Research into practice

The number of looked-after children and the use of care orders are gradually increasing each year, yet the UK has a deep-seated problem when it comes to foster and residential placements for these children: instability. Although there are no longer so many three-or-more placement moves per year – mainly because of targeted funding under the Quality Protects and Children First initiatives in England and Wales – frustration about the lack of choice of placements persists among looked-after children and those attempting to provide placements.

As well as placement stability, local authorities are also struggling to provide continuity of social workers, residential care staff, schooling and community networks. As one social services manager said, “We have 640 foster children. We probably have a care service that supports 550 children reasonably well.”

A recent study looked into the provision of stability and continuity for looked-after children.1 It comprised two elements: a critical review of existing research into effective interventions to promote stability for looked-after children; and a survey of social services departments across the UK to discover the types of initiatives being carried out to promote stability.

The search for research evidence was carried out according to strict criteria which meant that only 17 studies made the short-list. From these emerged evidence that the following factors positively affect stability:

  • Foster care by a relative.
  • Professional foster care.
  • Placing siblings together.
  • Individualised, multi-dimensional packages of support and care.

Many other ways to promote stability exist, but the study demonstrates how weak the evidence base is in this area, and that there is a shortage of UK studies.

The telephone survey sought the views of managers with responsibility for looked-after children in all Welsh authorities and one-fifth of those in Scotland, England and Northern Ireland. It found much activity aimed at promoting stability. Innovative projects included 24-hour support for foster carers, “grassroots” foster-care recruitment, “virtual schools” and specialist health teams for looked-after children. Many of the managers were optimistic about developments in this field and felt services for looked-after children were at last receiving the input they deserved. However, the managers conveyed a consistent message of continuing difficulties in the following areas:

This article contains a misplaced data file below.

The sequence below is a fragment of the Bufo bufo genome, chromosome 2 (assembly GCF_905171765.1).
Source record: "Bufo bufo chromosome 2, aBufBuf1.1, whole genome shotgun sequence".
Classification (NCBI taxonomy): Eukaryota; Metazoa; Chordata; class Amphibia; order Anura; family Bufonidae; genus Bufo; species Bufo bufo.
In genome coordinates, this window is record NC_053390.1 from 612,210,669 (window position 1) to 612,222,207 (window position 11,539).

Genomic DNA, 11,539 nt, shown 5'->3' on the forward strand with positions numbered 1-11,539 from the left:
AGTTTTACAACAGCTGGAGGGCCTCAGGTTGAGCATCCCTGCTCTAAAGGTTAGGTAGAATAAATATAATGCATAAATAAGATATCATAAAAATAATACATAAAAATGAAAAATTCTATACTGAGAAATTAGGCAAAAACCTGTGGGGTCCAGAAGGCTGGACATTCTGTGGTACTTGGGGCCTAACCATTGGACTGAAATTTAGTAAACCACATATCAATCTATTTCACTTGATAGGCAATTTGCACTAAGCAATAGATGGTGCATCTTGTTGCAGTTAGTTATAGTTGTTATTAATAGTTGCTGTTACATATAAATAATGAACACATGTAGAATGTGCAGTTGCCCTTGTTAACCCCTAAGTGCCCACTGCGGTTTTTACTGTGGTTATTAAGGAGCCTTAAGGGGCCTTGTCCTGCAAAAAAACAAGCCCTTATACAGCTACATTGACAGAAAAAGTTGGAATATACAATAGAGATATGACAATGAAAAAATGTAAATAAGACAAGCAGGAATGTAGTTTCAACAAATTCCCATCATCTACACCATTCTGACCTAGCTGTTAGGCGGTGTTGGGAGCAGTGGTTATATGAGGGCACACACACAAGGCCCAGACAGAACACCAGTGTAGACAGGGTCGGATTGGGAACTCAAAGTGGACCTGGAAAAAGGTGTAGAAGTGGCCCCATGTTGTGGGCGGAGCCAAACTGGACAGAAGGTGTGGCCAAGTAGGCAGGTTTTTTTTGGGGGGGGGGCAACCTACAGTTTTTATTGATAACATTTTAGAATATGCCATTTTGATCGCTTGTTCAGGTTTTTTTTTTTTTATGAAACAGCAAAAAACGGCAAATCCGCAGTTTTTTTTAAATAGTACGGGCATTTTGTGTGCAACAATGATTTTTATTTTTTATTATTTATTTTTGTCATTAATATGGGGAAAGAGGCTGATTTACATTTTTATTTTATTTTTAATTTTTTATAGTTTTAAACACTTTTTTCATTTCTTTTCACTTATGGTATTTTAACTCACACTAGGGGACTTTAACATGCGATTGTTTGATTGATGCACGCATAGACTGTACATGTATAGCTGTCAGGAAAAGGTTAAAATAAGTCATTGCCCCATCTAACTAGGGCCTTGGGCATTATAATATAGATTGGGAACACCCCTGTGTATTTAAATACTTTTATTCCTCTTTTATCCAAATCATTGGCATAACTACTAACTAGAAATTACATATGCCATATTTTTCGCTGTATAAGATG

• Social worker and foster carer recruitment, retention and quality.
  • Sufficient placements.
  • Inter-agency co-operation, particularly in relation to community mental health services and when placed in other authority areas.
  • Meeting the care, therapeutic, support and treatment needs of the most vulnerable looked-after children.

One voluntary sector manager said the biggest difficulties were “access to adequate, flexible foster care, tolerant educational provision and, above all, access to child and adolescent mental health services”.

Respondents noted it was not enough to have sufficient practitioners and carers. They must have the skills and experience to meet the needs of these vulnerable children. Ironically, many able social workers have been attracted away from fieldwork to work in the very projects designed to support their work.

There are clear signs, in the Choice Protects initiative and measures announced in the green paper Every Child Matters, that these difficulties are being recognised. Our study found a strong innovative culture in this area in the UK, but a much weaker culture of evaluating the impact of these innovations on children’s lives.

1 R Perez-del-Aguila, S Holland, A Faulkner, D Connell and Sara Hayes, Overview And Survey Of Effectiveness Of Interventions To Promote Stability And Continuity Of Care For Looked-After Children, 2004. Available from:  

Sally Holland is a lecturer at Cardiff University school of social sciences.

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